• Ultrasound is an integral part of EM residency training in the US and is creeping into medical school curriculum.  Utilization of ultrasound may be daunting for some who have become accustomed to a particular practice pattern. 
  • Duration of analgesia - this is part of the benefit of the nerve block.
  • Interference with motor movement - Some argue that a patient may be more prone to falls but this is in the in-patient/operative literature and has not resulted in any increase in mortality or morbidity [1].  This has not been demonstrated in any of the ED literature, and is amenable to fall protocol/precaution [2-5, 7].
  • Concerns about ay also mask a developing compartment syndrome.  Case reports exist of compartment syndrome in the setting of a nerve block, but these are post-operative and the breadth of the literature doesn't support this as a concern in most patients [8].
  • Like any procedure, there are risks such as infection, bleeding, nerve damage, etc; however, these are exceedingly rare and a risk-benefit evaluation is necessary [1-5, 7-9].
1. Abou-Setta AM, Beaupre LA, Jones CA, et al. Pain Management Interventions for Hip Fracture. Comparative Effectiveness Review No. 30. AHRQ Publication No. 11-EHC022-EF. May 2011.
2. Beaudoin FL, Haran JP, Liebmann O. A comparison of ultrasound-guided three-in-one femoral nerve block versus parenteral opioids alone for analgesia in emergency department patients with hip fractures: a randomized controlled trial. Acad Emerg Med. 2013;20(6):584–91.
3. Beaudoin FL, Nagdev A, Merchant RC, et al. Ultrasound-guided femoral nerve blocks in elderly patients with hip fractures. Am J Emerg Med. 2010;28(1):76–81. 
4. Haines L, Dickman E, Ayvazyan S, et al. Ultrasound-guided fascia iliaca compartment block for hip fractures in the emergency department. J Emerg Med. 2012;43(4):692–7. 
5. Godoy Monzon D, Iserson K V, Vazquez J a. Single fascia iliaca compartment block for post-hip fracture pain relief. J Emerg Med.  2007;32(3):257–62. 
6. Steele MT.  Tintinalli's Emergency Medicine.  7th ed.  p 1856.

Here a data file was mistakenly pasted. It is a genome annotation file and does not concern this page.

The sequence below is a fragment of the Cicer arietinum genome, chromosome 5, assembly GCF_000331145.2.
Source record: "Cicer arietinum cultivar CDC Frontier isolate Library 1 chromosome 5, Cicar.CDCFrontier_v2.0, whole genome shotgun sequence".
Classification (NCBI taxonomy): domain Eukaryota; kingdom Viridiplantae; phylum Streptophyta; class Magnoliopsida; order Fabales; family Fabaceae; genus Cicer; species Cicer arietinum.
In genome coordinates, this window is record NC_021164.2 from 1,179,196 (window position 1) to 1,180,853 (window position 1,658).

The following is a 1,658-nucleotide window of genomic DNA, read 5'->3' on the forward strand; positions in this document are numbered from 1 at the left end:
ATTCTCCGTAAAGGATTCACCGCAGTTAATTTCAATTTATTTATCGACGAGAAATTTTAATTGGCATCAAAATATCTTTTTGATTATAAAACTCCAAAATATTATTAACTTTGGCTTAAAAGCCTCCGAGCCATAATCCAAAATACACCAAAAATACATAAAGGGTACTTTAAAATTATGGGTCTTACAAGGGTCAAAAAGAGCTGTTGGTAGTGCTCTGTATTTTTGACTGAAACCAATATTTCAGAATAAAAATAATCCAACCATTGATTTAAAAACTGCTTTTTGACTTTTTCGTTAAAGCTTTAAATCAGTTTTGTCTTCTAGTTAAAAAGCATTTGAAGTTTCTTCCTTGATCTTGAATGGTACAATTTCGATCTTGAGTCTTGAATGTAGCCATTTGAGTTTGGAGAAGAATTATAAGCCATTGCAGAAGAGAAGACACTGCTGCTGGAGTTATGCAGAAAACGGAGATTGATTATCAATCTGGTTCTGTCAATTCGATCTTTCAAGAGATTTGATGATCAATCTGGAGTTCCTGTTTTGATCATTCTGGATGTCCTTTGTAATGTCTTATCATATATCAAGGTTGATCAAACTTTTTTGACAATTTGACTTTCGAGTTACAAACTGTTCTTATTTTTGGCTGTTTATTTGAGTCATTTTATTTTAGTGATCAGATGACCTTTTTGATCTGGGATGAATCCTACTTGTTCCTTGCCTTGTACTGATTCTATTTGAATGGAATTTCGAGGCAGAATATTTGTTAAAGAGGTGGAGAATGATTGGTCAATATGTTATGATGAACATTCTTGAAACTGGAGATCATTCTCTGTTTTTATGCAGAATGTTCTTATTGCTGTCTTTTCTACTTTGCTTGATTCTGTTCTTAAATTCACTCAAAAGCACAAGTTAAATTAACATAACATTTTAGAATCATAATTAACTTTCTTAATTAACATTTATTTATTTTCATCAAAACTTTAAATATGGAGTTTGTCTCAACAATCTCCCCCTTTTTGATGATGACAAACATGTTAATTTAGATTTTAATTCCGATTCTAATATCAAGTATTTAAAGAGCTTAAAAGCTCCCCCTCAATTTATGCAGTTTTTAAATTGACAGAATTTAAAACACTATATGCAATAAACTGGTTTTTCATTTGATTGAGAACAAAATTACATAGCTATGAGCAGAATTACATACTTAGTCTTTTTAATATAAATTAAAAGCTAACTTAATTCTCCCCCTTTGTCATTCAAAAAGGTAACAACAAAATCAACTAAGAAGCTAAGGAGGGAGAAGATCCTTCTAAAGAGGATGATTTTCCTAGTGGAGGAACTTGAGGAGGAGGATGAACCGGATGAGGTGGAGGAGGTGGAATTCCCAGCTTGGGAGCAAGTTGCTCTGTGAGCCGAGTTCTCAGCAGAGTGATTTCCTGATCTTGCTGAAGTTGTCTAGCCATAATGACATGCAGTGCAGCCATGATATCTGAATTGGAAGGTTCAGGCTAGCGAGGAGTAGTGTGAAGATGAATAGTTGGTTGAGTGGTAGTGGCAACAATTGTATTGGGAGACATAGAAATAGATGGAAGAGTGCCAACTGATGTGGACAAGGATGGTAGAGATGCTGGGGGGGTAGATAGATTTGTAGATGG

7. 1. H√łgh A, Dremstrup L, Jensen SS, et al. Fascia iliaca compartment block performed by junior registrars as a supplement to pre-operative analgesia for patients with hip fracture. Strategies in trauma and limb reconstruction (Online). 2008;3(2):65–70.
8. Karagiannis G, Hardern R. Best evidence topic report. No evidence found that a femoral nerve block in cases of femoral shaft fractures can delay the diagnosis of compartment syndrome of the thighEmerg Med J. 2005 Nov;22(11):814.
9. Wedel DJ, Horlocker TT. Miller's Anesthesia. 7th ed. pp. 1652-1655.
10.Haslam L, Lansdown A, Lee J, et al. Survey of Current Practices: Peripheral Nerve Block Utilization by ED Physicians for Treatment of Pain in the Hip Fracture Patient Population. Canadian geriatrics journal : CGJ. 2013;16(1):16–21.


  1. Excited to be referenced on your post. Thanks for the great summary.


  2. Femoral nerve blocks, or more accurately fascia iliaca compartment blocks are part of our routine care of fractured neck of femurs.

    My old ED had an integrated NOF pathway with patients over 50 admitted under the medical aged care team with orthopods providing the fixation. As part of their routine care ED would place a block before the patient even goes to imaging. The thing I like most about these blocks is that they can drastically reduce opiate analgesia requirements in a population that are highly susceptible to their adverse effects.

  3. I stumbled upon this post while researching for anesthesia-related topics and the case/example really helped. Just want to say thanks for this excellent article.